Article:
Then he escorted her to a high, elaborate chair of honor,
over it draped a cloth, and here he placed his guest
with a stool to rest her feet.
…A maid brought water soon in a graceful golden pitcher
and over a silver basin tipped it out
so they might rinse their hands,
then pulled a gleaming table to their side.
A staid housekeeper brought on bread to serve them,
appetizers aplenty too, lavish with her bounty.
A carver lifted platters of meat toward them,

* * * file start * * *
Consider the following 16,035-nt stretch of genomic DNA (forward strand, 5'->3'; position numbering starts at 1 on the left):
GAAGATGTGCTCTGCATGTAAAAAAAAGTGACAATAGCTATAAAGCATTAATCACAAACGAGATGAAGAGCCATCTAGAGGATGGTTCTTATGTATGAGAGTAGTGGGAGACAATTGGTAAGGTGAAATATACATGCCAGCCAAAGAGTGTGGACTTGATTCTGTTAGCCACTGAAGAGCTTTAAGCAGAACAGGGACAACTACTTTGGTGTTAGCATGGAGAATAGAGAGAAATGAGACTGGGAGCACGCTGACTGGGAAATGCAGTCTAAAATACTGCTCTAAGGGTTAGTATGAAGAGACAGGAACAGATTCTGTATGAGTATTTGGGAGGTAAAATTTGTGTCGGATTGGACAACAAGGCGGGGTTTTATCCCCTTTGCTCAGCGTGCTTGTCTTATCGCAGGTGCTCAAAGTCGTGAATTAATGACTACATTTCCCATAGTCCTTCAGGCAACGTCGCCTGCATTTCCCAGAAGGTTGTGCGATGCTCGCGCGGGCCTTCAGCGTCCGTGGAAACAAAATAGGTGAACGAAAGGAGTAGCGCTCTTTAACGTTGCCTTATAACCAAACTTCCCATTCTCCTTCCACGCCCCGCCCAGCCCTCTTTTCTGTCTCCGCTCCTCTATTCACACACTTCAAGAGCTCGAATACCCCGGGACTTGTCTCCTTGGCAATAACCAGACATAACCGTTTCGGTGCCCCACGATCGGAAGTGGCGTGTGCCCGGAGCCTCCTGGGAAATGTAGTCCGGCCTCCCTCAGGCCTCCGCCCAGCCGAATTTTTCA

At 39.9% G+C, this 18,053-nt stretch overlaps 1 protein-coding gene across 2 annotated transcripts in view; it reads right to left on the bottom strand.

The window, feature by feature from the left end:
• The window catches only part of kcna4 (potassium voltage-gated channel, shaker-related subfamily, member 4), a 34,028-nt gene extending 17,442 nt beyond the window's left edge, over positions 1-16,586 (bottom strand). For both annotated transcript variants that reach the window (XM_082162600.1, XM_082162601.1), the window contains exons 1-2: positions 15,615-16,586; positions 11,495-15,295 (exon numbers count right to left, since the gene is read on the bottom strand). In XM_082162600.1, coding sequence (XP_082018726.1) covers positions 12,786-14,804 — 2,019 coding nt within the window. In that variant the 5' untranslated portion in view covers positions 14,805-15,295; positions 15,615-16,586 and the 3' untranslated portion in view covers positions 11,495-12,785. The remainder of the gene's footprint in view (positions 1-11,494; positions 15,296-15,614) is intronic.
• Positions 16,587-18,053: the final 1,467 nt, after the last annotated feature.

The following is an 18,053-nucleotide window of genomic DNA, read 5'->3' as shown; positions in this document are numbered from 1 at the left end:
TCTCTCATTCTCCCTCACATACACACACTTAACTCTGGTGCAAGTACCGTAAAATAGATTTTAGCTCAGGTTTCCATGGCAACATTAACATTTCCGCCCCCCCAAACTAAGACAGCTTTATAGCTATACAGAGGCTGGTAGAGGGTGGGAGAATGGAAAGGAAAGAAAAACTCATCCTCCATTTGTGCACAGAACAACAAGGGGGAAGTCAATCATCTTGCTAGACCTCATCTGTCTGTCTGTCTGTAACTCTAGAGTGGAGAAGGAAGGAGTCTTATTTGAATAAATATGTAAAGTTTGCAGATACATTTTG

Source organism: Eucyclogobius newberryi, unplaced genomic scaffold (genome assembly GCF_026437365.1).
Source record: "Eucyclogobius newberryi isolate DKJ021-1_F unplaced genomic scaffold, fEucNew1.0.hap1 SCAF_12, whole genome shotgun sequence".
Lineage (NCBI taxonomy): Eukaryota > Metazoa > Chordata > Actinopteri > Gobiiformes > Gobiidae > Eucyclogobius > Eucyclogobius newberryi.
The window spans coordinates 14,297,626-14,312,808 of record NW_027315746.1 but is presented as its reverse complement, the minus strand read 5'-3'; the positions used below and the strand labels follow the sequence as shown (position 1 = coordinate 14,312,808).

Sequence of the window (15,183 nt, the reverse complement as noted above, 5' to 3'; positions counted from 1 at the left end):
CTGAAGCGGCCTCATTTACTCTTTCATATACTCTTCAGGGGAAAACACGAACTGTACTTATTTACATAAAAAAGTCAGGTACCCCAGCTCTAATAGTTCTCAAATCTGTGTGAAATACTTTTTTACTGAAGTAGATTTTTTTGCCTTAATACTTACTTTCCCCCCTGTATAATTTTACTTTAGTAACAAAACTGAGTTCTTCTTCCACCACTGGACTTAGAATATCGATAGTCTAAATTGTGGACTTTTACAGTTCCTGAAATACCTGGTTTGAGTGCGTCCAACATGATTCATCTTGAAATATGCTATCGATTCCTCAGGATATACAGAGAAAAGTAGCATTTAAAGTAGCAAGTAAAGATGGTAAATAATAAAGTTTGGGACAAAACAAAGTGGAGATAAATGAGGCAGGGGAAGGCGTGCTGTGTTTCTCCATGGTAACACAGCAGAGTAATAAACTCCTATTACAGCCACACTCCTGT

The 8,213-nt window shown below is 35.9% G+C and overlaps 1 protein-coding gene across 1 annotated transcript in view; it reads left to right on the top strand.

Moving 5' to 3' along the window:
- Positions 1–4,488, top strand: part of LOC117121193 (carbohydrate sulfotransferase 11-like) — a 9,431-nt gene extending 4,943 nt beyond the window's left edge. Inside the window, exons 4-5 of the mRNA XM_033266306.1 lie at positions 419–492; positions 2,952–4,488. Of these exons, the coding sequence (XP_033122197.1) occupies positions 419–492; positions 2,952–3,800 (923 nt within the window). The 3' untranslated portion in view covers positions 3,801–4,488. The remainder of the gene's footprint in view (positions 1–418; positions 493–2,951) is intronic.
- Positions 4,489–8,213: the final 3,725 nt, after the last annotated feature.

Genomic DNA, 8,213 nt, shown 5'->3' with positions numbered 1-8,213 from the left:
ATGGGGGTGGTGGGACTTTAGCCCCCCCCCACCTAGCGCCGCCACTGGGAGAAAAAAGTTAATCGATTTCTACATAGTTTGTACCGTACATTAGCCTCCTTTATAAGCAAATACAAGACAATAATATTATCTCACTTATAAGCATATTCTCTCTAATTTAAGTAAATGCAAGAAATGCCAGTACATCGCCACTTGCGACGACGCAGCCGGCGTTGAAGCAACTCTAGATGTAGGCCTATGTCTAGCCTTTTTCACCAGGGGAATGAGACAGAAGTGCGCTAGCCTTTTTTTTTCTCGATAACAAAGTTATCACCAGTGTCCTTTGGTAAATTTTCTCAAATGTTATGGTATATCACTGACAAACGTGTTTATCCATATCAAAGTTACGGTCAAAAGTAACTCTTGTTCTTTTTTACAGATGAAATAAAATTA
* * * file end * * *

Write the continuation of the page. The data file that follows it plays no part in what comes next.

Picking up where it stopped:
meats of every sort, and set beside them golden cups
and time and again a page came round and poured them wine.

– Homer

The Odyssey, Book 1, lines 152-154, 160-168. The Greek value of hospitality is emphasized when Athena, disguised as Mentes, visits Telemachus. He invites her to share in the household’s "lavish" banquet. She is given pride of place at the table, being seated on one of the best chairs and provided with a footstool.